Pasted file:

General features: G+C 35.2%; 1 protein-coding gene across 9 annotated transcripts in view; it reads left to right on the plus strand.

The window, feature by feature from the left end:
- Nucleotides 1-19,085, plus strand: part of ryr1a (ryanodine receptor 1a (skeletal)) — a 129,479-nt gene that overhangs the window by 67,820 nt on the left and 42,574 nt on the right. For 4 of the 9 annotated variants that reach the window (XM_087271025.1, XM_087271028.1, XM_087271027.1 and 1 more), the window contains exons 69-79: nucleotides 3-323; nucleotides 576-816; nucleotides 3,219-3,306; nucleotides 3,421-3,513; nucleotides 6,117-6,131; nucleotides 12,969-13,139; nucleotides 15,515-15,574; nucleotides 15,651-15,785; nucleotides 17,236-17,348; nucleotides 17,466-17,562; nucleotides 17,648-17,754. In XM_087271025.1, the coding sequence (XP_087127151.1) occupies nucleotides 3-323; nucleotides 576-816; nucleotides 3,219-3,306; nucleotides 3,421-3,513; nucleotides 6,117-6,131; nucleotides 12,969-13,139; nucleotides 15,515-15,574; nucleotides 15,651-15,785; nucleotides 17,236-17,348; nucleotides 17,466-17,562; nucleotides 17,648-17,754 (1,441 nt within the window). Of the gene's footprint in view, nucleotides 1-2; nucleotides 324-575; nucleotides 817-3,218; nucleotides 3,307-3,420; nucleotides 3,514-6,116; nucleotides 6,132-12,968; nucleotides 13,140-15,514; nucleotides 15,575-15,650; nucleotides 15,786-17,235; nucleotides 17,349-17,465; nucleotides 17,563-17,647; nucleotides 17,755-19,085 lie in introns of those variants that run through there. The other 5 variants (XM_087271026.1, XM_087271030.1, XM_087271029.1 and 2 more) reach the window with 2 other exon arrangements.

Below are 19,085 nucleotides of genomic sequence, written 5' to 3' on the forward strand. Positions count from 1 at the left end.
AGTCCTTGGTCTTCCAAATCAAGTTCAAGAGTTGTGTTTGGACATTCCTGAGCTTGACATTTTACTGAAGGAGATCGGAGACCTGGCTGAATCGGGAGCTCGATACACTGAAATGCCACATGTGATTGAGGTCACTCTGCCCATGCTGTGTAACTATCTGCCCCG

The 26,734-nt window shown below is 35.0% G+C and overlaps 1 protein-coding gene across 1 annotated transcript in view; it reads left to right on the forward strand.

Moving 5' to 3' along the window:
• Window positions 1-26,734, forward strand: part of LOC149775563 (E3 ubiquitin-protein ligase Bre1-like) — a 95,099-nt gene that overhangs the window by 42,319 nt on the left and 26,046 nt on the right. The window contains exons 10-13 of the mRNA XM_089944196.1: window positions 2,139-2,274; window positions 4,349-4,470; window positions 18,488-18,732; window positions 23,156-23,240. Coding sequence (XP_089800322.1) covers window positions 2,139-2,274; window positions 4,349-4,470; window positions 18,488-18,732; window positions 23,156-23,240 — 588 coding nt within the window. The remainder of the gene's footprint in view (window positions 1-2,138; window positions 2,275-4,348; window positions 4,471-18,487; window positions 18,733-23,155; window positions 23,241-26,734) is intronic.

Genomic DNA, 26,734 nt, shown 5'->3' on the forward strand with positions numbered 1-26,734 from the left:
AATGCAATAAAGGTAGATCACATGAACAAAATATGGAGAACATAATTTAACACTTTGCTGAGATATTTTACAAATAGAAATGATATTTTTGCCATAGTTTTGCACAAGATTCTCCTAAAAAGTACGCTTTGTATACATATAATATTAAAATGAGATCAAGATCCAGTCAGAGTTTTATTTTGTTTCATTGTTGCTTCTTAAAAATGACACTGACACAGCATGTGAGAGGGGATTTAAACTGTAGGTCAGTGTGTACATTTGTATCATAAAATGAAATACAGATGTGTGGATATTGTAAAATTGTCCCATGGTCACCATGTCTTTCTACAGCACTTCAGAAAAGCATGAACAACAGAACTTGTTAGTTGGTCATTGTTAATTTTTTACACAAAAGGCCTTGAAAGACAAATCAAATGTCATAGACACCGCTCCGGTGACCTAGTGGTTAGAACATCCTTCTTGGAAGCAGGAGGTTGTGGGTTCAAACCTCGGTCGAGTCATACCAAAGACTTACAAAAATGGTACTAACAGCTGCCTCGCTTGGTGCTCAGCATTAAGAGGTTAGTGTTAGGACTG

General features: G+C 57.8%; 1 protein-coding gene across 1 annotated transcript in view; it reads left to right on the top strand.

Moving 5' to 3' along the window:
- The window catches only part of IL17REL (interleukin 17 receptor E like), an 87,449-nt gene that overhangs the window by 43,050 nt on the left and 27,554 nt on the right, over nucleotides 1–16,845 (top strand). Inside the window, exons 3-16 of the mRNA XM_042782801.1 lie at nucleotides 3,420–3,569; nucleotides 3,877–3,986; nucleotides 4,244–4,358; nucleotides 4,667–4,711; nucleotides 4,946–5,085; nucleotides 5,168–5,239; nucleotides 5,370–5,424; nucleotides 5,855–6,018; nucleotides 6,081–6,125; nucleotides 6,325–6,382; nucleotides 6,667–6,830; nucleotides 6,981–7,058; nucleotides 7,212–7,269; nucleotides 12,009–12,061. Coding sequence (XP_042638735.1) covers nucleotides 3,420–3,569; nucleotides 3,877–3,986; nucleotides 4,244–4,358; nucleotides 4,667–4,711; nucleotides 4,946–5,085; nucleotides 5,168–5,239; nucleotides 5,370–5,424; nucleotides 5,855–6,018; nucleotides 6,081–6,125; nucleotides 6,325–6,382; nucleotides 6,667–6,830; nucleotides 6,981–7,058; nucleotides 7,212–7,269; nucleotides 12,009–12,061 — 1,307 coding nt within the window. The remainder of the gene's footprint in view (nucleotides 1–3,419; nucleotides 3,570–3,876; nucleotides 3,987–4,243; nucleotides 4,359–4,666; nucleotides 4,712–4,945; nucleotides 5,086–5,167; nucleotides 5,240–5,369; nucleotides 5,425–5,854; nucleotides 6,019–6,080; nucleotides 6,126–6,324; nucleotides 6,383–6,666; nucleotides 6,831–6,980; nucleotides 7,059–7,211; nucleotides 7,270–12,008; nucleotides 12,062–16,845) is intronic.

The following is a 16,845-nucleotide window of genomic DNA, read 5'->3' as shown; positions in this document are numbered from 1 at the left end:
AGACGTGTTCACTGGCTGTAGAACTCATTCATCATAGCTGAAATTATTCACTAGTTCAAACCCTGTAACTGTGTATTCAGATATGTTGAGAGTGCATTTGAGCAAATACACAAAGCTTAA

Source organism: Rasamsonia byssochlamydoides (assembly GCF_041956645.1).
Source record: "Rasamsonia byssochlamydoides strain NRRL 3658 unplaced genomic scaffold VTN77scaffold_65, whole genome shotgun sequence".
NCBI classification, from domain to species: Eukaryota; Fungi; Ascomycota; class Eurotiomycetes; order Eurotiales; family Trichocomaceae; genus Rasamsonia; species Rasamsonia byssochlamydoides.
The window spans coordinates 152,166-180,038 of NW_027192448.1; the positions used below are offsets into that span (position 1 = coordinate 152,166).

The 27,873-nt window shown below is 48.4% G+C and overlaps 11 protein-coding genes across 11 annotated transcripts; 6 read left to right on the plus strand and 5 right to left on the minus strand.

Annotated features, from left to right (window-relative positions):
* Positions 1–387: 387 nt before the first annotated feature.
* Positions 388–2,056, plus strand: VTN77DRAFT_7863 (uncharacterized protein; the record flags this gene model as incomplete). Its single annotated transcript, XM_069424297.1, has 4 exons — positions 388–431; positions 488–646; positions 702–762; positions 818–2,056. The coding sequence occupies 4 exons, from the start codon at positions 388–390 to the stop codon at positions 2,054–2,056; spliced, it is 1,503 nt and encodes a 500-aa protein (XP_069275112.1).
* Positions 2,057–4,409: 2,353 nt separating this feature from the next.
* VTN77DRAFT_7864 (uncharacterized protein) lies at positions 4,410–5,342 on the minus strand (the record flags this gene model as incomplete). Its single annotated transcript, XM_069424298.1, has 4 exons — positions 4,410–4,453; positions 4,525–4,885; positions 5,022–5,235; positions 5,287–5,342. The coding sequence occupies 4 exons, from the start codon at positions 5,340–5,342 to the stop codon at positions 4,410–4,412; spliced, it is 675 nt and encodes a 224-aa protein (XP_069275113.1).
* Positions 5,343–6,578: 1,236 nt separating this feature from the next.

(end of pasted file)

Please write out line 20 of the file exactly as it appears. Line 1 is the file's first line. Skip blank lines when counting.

The 27,873-nt window shown below is 48.4% G+C and overlaps 11 protein-coding genes across 11 annotated transcripts; 6 read left to right on the plus strand and 5 right to left on the minus strand.